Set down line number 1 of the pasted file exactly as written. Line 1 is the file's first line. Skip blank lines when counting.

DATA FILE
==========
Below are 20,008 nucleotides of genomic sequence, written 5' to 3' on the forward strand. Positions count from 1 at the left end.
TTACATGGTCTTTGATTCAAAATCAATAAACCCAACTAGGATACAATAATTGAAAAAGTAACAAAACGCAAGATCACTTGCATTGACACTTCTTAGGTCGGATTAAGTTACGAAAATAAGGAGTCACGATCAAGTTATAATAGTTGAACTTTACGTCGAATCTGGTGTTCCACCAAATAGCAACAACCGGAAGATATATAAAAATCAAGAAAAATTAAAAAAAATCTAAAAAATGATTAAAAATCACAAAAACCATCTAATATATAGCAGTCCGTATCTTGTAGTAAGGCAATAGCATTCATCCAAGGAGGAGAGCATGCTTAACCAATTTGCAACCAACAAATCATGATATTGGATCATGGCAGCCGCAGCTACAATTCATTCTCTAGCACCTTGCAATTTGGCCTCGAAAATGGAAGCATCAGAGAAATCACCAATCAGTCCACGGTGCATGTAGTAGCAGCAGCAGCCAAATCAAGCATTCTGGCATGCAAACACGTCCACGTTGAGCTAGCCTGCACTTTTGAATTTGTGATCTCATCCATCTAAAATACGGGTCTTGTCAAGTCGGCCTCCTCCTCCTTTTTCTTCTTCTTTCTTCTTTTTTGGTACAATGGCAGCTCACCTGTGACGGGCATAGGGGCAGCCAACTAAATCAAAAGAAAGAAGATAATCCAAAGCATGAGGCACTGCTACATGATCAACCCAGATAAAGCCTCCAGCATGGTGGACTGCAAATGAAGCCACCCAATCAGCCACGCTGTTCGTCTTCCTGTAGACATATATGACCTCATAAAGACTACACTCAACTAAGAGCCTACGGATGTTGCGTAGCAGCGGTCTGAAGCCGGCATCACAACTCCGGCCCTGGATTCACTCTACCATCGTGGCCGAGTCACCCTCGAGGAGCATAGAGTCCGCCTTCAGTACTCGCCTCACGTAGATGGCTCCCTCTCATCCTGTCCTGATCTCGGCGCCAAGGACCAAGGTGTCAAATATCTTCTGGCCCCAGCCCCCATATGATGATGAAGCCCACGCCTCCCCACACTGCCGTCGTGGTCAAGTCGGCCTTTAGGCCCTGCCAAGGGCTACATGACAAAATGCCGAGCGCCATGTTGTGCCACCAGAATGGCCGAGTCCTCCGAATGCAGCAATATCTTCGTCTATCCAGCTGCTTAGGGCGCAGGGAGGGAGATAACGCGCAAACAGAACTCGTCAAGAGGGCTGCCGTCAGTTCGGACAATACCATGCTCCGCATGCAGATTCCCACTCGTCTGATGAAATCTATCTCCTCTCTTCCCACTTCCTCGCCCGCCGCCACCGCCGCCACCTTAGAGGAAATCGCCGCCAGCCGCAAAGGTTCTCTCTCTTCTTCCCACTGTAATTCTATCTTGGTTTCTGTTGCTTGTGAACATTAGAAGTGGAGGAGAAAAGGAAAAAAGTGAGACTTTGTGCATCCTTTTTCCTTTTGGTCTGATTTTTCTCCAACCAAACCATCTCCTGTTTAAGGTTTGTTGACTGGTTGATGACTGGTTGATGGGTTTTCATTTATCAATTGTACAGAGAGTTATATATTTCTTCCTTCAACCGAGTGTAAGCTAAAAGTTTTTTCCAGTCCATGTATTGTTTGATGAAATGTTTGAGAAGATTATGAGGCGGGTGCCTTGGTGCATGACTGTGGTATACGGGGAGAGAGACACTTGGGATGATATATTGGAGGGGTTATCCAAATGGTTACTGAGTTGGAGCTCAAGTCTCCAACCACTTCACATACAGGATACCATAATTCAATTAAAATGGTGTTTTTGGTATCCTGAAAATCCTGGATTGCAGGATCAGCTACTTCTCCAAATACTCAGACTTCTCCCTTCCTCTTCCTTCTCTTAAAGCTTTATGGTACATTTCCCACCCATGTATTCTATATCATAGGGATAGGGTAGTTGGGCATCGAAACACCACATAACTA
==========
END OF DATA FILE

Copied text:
Below are 20,008 nucleotides of genomic sequence, written 5' to 3' on the forward strand. Positions count from 1 at the left end.